This leads me to a third property of our liturgy, worthy of observation, viz. that it is spiritual. Important as it is, that our religious services should have a sensible form, this form would be of no worth, if it were destitute of life. The audible voice is of no value, but as it expresses the thoughts of the heart. The bended knee is of no significance, but as it represents the humbled soul. God is a spirit, and they that worship him must worship him in spirit and in truth. And as a spirit he is truly worshipped in the service of our church. No image of the Godhead is contemplated by our minds. By no attempt to represent the Almighty to our senses, is the divine nature dishonoured, and our own weakness betrayed. As the Great Spirit, who pervadeth all space, and inhabiteth eternity, we address him--whom, not [14/15] having seen, we love; in whom, though now we see him not, yet believing, we rejoice, with joy unspeakable and full of glory. The worship which is rendered to him is, too, in a high degree spiritual. In every part of it there is life. Within the beautiful and holy form there is a soul, fraught with the treasures of divine truth, and pure as has been found on earth, since the transgression of man. Is it said that it is cold? Where is manifested more fervent affection, than in its addresses, or more intense devotion, than in its litany and hymns? Is it said to confide too much in its exterior? The faith, which it implies, is seated in the spirit; the blessings, which it most celebrates and deserves, are spiritual; and it is skilfully contrived to engage our souls in the acts of it, and to carry them, on a stream of sacred emotions, perpetually flowing, to the foot of the mount of God. Is it said, that it affords not scope for the feelings, which are sometimes kindled in the heart, when it approaches its Maker; nor freedom to the action of the soul, when the spirit of devotion comes upon it? Which of the affections, or dispositions of man, that is proper to be engaged in the worship of his Maker, may not find employment and vent for itself in the psalms and in some or other of the collects? and in what production of the most rapturous being, has piety taken a loftier flight, than in her favourite Te Deum, the hymn so eminently spiritual, so wonderfully sublime, that one can scarce forbear to believe, that the lips which first uttered it, were touched with a coal from the altar of heaven? Is it said that it is formal? What faculty of our nature, meet for the work, is not brought into action in the due performance of the common prayer? Our souls and all that is within us, our understanding, our will, and our affections, all in this [15/16] service have their part and occupation; and he, who engages in it as he ought, cannot fail to enjoy a very near communion with his God. In short, humility, and faith, and love, and gratitude, and sincerity, have all here a place, that they may come and adorn the worship of the sanctuary; and the propensity of our minds to wander, even when our tongues are engaged, is checked with the happiest skill, by those variations and acclamations, which now relieve, and now quicken attention; and by those sudden breaks, and frequent apostrophes, which remind us of the nature of our work, and of the presence of the Almighty. It is true, all this may be overlooked, or disregarded. In our temples, with all the spirituality of our service, there may pass from our lips and empty sound--our hands may offer an unhallowed oblation. But who, that would worship the Lord his God as he ought, will not be careful to engage the powers of his mind, and affections of his heart, in this his highest duty? To what purpose shall we, as taught by the Redeemer, address the Deity as our parent, if we have none of the feelings, which the idea of a father, of a father in heaven, of a father who is God, ought to excite? With what benefit are we so often reminded, in the beginning and end of our prayers, of the attributes of God, and mediation of Christ, if we do not exert that reverence and fear, that faith and hope, that affection and confidence, which the very frequent recurrence of these great ideas, was designed to inspire? Where is the propriety, when we have said, (we trust with simplicity and sincerity), "the Lord be with you," in replying, "and with thy spirit," if the heart do not wish what the lips express What honour can result to the Almighty, or what advantage to ourselves, from pronouncing the customary amen we [16/17] thereby assent to that, to which we have not listened; or ratify that, about which we are indifferent. Can we expect that the doxology of the tongue will be reported by the spirits, that minister about the throne, if it be un accompanied by the alleluia of the soul? O, let us not separate the life from the form--the soul from the body of our excellent liturgy! With its sensible let us combine its spiritual property; that thus we may offer to God a reasonable service. With us, who in this respect are so signally blessed, what apology can be found, if the Almighty shall have occasion to say of us, this people draweth nigh unto me with their mouth, and honoureth me with their lips, but their heart is far from me!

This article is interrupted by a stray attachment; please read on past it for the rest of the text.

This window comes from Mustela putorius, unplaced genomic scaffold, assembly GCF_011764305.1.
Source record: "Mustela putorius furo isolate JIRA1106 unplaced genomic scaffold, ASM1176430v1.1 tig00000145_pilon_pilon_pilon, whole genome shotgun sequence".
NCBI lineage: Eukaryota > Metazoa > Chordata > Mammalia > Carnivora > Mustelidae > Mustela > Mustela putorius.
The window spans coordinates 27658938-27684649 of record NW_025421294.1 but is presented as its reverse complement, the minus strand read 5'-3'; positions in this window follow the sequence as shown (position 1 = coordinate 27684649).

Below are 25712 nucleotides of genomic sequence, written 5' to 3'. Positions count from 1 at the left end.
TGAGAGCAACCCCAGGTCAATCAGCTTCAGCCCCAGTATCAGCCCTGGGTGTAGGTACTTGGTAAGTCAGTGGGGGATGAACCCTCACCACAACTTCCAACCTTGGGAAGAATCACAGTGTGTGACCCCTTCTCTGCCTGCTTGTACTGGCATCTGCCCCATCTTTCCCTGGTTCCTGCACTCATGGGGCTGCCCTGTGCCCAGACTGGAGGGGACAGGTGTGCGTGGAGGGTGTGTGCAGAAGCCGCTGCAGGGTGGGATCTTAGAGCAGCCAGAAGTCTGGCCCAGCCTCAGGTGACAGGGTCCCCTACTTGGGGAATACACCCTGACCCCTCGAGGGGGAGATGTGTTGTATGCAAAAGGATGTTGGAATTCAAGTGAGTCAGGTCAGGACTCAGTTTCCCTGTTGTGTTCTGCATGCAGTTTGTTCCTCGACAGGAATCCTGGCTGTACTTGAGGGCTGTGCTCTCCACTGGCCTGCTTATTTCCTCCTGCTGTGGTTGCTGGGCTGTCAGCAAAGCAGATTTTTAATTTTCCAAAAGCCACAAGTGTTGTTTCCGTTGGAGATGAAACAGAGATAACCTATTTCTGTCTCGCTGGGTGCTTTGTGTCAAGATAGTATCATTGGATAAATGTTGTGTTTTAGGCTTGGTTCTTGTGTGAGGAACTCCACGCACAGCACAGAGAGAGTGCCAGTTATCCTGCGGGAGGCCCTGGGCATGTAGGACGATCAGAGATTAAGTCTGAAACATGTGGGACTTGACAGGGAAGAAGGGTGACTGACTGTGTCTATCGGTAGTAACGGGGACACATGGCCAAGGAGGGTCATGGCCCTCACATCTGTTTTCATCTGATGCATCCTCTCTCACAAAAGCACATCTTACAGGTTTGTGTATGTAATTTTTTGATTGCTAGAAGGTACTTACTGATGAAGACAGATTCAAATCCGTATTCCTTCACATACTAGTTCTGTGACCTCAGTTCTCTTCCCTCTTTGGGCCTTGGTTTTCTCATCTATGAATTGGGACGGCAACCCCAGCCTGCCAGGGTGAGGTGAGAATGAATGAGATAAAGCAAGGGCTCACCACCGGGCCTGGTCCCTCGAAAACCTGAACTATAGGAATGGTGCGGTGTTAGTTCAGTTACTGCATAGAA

But it is time for me to pass to another distinguishing property of our liturgy, its comprehensiveness, or full ness. Here was the labour, this was the difficulty, in compiling a book of common prayer, to provide for the claims and expectations of God, and for the conditions, and wants, and wishes, and duties of all estates of men; so that of such honour, as we unworthy creatures can render unto our heavenly Father, there should be no deficiency; and none of his worshippers be left without such instructions, as they would need to receive, such oblations, as it would become them to offer, and such supplications, as they might wish to make. And when we consider, how successfully the framers of our liturgy have accomplished this, we must look upon it as among the most wonderful achievements of wisdom and piety, which the world has known. They have recurred to the oracles of truth, and have brought the Old and the New Testament to stand daily and always as parts of the liturgy; that thus it might be enriched with perennial sources of wisdom, and instruction, and peace. They [17/18] have gone to the Jewish church; and have brought thence the wonderful psalms, and many hymns, which the spirit of God seems to have inspired his servants to indite for the use of his people. They have had recourse to the first christians, and the first churches; to the fathers, and to their immediate descendants; and from their precious stores have obtained parts of the primitive liturgies, venerable for their antiquity and holy simplicity. They have looked among the christians of the eastern and of the western empire; into the Greek church and into the church of Rome; and from them have taken many most excellent prayers, versicles, and litany-suffrages, which they have rendered of great value and utility in the accomplishment of their work. To these rich materials, they have added many productions of their own pious and enlarged minds; productions, which, in purity of language, sanctity of sentiment, and true character of devotion, are not inferior to the generality of those, with which they are combined. From this mass of materials, they separated whatever was gross, discordant, or unnecessary; and with the rest composed the service, which enriches and adorns our church. Thus you perceive, that from the richest mines, there has from time to time been collected in large abundance, for the perfecting of the work, the choicest gold; and under the following head, which will treat of the arrangement of the service, will see, that the gold has been wrought into this clothing of the church, with exquisite skill and finished effect. At present our concern is only with the fulness of the liturgy.